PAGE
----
Chaos & Excitement: The Curious Case of NASCAR’s Road Course Races

Circuit of the Americas

Getty Cup Series drivers race at Circuit of the Americas.

The NASCAR Cup Series drivers completed the first road course race of the season on March 26. This event, which Tyler Reddick won after leading 41 laps, put on full display the perplexing mix of excitement and chaos.

The majority of regulation at Circuit of the Americas featured intriguing battles for the lead. There was a back-and-forth between William Byron and Tyler Reddick, as the two drivers combined to lead 69 laps. Though there were also several aggressive moves further back in the pack as many drivers just rammed each other while fighting for 28th place.

There was a common trend, especially during triple overtime. The drivers would not try particularly hard to make the corner. Instead, they would dive low and use other cars as their brakes.

On one hand, these big moments create excitement and become a pivotal part of the highlight reels for FOX Sports and NBC Sports. On the other, they lead to unnecessary carnage and numerous restarts.

“Yeah, it was definitely wild,” Jordan Taylor said after exiting the No. 9 Chevrolet Camaro. “I wouldn’t say I survived; I feel like I’m beat up pretty much. Every restart, you just get smashed in the front, rear, side. So yeah, it was pretty much just survival.

“The guys knew I’d be a little bit more hesitant, so they would take advantage of it. At the end, I got more aggressive and made our way almost back to the top-10. On the last restart, I don’t know who went down on the inside, but they were never going to make the corner and used us to stop themselves.”

The Experience Was Unique for New NASCAR Drivers

Kyle Larson

GettyKyle Larson (right) spins at Circuit of the Americas.

Taylor was one of the multiple drivers that made their NASCAR debut at Circuit of the Americas. The list also includes 2009 Formula One World Champion Jenson Button, who joined Rick Ware Racing for the road course race. Meanwhile, Conor Daly and Kimi Raikkonen each made their respective return to the Cup Series lineup.

These four drivers have considerable experience competing on road courses, and they have all achieved success. This was evident as Raikkonen, Taylor, and Button all made strong moves on the track. Daly’s day ended early due to a mechanical issue. However, they were not fully prepared for the aggressiveness that unfolded throughout the race.

“They kept coming, getting more restarts and more restarts, so I think after the spin I had, the tires were just done,” Raikkonen said. “It’s a shame because when we were there, but then we restart, and just wrong place, wrong time.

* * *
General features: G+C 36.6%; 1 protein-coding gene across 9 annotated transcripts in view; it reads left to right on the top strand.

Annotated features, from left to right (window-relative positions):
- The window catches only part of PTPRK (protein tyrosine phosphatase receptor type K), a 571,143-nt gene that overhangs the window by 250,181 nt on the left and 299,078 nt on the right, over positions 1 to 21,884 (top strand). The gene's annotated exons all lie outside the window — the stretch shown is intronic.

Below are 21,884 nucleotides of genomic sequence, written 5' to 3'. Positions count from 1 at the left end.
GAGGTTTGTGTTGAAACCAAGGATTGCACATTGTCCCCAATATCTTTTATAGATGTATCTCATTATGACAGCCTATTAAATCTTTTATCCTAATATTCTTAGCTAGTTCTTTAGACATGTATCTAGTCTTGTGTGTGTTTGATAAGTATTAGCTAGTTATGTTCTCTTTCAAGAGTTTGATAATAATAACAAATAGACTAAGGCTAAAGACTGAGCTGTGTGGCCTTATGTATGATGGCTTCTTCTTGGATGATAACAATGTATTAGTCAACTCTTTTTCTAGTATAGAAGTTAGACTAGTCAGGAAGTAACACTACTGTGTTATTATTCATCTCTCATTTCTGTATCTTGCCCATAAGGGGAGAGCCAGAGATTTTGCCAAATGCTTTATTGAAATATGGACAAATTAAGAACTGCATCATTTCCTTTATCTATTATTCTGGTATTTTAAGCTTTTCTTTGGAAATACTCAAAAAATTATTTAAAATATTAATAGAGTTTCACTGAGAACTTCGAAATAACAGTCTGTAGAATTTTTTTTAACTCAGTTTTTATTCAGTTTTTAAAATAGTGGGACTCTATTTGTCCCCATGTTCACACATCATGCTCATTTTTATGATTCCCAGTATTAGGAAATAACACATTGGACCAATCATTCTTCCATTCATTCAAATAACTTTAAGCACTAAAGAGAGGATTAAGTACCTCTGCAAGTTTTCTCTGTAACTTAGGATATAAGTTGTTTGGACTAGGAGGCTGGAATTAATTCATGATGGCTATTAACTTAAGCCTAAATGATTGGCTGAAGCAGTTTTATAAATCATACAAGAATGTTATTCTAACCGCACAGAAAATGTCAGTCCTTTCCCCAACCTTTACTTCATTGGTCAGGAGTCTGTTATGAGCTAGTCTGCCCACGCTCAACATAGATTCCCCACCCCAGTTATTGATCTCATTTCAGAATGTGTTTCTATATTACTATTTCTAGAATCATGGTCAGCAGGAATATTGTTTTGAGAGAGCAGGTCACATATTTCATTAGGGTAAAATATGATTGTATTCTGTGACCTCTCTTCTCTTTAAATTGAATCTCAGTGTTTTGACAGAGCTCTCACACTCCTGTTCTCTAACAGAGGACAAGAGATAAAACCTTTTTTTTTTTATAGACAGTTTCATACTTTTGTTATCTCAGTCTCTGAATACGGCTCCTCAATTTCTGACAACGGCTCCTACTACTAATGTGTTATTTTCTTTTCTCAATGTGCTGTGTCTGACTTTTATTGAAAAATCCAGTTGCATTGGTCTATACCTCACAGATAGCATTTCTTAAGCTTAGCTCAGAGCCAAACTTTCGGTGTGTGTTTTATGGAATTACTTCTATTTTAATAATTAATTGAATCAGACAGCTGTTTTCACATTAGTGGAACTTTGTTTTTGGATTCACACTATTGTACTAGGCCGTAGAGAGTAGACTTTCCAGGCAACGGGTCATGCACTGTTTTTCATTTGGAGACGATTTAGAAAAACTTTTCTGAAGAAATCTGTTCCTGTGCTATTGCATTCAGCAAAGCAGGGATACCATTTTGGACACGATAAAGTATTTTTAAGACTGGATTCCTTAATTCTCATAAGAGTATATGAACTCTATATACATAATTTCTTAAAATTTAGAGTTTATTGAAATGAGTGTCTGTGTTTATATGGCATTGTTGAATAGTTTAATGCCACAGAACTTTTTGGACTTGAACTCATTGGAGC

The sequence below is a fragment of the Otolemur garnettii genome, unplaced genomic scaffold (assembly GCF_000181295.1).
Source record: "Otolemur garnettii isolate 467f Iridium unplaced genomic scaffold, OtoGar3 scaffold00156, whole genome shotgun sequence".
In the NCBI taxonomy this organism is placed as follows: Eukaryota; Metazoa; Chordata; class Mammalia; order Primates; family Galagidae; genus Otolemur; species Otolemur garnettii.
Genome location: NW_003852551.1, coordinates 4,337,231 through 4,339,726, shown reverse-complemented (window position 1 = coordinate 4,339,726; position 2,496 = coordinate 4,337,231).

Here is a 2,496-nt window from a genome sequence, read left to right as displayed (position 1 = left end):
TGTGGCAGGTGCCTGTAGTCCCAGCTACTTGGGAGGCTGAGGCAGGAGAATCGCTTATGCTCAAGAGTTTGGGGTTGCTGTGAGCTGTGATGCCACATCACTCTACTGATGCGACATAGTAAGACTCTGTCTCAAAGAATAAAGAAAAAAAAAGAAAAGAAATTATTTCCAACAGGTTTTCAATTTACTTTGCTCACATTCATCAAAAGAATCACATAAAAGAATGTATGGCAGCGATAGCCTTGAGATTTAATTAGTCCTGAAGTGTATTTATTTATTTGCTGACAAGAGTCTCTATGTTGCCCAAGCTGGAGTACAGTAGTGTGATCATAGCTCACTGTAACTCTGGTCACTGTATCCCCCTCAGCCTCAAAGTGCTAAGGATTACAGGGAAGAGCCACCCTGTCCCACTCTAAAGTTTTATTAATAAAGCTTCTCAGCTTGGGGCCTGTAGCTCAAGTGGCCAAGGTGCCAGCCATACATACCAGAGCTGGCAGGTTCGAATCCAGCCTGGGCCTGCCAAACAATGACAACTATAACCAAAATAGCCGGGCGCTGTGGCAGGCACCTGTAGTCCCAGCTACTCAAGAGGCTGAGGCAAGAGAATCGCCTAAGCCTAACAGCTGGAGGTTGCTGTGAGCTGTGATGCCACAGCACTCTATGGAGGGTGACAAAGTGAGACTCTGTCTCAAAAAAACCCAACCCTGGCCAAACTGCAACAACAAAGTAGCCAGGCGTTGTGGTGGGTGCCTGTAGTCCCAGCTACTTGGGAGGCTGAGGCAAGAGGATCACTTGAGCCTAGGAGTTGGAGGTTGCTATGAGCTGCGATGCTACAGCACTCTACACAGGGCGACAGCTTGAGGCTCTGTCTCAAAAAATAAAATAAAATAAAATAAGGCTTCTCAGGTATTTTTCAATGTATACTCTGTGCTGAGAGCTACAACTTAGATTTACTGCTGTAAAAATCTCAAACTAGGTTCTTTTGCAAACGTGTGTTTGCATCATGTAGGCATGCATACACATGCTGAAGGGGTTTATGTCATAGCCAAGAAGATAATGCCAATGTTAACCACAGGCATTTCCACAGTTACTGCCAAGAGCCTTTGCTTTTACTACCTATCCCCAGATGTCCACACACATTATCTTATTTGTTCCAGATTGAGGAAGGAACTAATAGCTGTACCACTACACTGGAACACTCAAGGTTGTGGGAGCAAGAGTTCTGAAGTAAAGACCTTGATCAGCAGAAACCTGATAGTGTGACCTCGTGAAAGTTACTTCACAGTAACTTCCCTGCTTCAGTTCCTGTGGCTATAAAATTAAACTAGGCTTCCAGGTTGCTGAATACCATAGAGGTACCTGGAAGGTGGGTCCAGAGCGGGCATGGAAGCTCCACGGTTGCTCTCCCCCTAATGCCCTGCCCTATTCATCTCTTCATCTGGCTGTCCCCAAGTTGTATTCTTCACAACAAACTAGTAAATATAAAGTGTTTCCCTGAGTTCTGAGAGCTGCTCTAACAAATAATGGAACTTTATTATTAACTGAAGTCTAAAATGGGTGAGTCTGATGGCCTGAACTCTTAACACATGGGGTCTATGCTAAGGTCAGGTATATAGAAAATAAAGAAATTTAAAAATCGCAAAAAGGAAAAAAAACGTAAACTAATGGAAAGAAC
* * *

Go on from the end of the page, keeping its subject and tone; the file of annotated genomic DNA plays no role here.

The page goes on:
“It was a case of trying to stay out of the issues in the first corners and every time it looked like you’d be very good, then three corners later, somebody’s going the wrong direction. There’s a bit of mess and luck involved.”

“I enjoyed the race — I would say 60 percent of it,” Button told FOX Sports’ Bob Pockrass after the race. “40 percent of it kind of felt a bit silly, the amount that we were hitting each other. In Turn 1, people would have an inch of overlap, and I would turn in and get whacked.

“Luckily, it didn’t spin me around, and then on the exit, I gave him a big whack back. The revenge is enjoyable, but there are points where it feels we can do better.

These Conversations Have Lasted Multiple Seasons

The massive pile-ups were not exclusive to Circuit of the Americas. They also occurred at Watkins Glen International, the Charlotte Roval, and Indianapolis Motor Speedway’s road course, which led to some strong comments from the Cup Series regulars.

Ryan Blaney, in particular, said after the playoff race at the Roval that all of the road courses lead to drivers just running over each other. He said that some drivers try to win the race from the 15th position while plowing through the field and “making yourself look like a dumba**.”

The drivers have been vocal about the level of respect — or lack thereof — at the various road courses on the schedule. They have made it clear that they don’t want this chaos to unfold when they are battling for wins.

So how do they fix this problem? Do the NASCAR officials need to get involved, or is there another solution? Single-file restarts could be one method, but the drivers could also show some restraint on these restarts.

The drivers have the best control of the situation. They are the ones in the cars, and they are the ones choosing to use each other up on restarts. Stopping the chaos will take a concerted effort from the entire field, but it is possible before the trip to Sonoma Raceway in June.

Read More